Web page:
New Florida Law Aims to Stem Child Drownings | Athletic Business

New Florida Law Aims to Stem Child Drownings

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Florida is seeking to reduce drowning by enacting a new law that requires public schools in the state to ask parents if their child has taken swim lessons, and offer education to those children who haven’t had lessons. 

The new law, which takes effect for the 2022-23 school year, would require schools to provide swim safety and education materials to any child that has not had swim lessons. 

Florida had 96 reports of drowning across the state in 2021, a record high for the state. 

According to News 13, data from the Red Cross shows that swim lessons can reduce risk of a child drowning by close to 88 percent.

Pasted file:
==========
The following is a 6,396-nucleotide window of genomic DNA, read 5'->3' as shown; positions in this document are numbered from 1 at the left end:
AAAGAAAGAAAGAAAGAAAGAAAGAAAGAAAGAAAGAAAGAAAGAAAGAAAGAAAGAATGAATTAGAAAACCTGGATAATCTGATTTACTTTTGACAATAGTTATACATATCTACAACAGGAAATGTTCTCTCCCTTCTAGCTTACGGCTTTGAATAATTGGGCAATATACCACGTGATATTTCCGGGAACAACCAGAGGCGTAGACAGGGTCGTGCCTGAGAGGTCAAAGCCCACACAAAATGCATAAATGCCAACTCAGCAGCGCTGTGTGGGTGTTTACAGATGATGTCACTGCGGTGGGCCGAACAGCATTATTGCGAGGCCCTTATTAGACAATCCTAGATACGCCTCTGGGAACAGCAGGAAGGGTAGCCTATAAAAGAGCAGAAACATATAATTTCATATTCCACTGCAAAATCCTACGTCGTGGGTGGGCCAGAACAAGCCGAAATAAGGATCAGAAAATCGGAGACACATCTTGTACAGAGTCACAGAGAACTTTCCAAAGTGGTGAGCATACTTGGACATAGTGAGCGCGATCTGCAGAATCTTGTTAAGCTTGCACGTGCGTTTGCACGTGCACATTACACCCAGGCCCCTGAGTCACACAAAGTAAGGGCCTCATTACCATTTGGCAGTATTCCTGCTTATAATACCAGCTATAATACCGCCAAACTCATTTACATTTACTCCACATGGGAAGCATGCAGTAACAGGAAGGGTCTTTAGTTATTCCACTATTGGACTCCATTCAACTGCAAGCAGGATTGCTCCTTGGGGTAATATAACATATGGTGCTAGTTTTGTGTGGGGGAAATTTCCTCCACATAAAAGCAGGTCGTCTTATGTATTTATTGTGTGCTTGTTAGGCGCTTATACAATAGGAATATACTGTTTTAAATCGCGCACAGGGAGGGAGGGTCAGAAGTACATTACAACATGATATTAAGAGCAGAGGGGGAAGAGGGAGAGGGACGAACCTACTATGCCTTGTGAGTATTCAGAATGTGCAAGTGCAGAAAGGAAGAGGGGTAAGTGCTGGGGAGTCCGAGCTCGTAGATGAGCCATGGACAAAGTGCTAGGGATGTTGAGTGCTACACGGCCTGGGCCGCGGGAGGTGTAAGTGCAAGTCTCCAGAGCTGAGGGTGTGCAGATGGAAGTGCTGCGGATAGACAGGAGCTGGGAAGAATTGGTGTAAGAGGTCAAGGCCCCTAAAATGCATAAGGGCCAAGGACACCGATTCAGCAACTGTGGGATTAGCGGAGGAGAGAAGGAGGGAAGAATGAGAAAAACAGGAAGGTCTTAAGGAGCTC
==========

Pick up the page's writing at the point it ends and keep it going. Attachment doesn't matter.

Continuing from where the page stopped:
Gina Jacobs Thomas, owner of the Goldfish swim school, told News 13 that parents should be aware of water safety hazards around their home. 

"So, making sure that any water toys, water tables, bathtubs, buckets, anything’s drained after use — children can die in as little as two inches of water,” Jacobs Thomas said. 

According to the Centers for Disease Control and Prevention, drowning is the leading cause of death in children aged 1-4.

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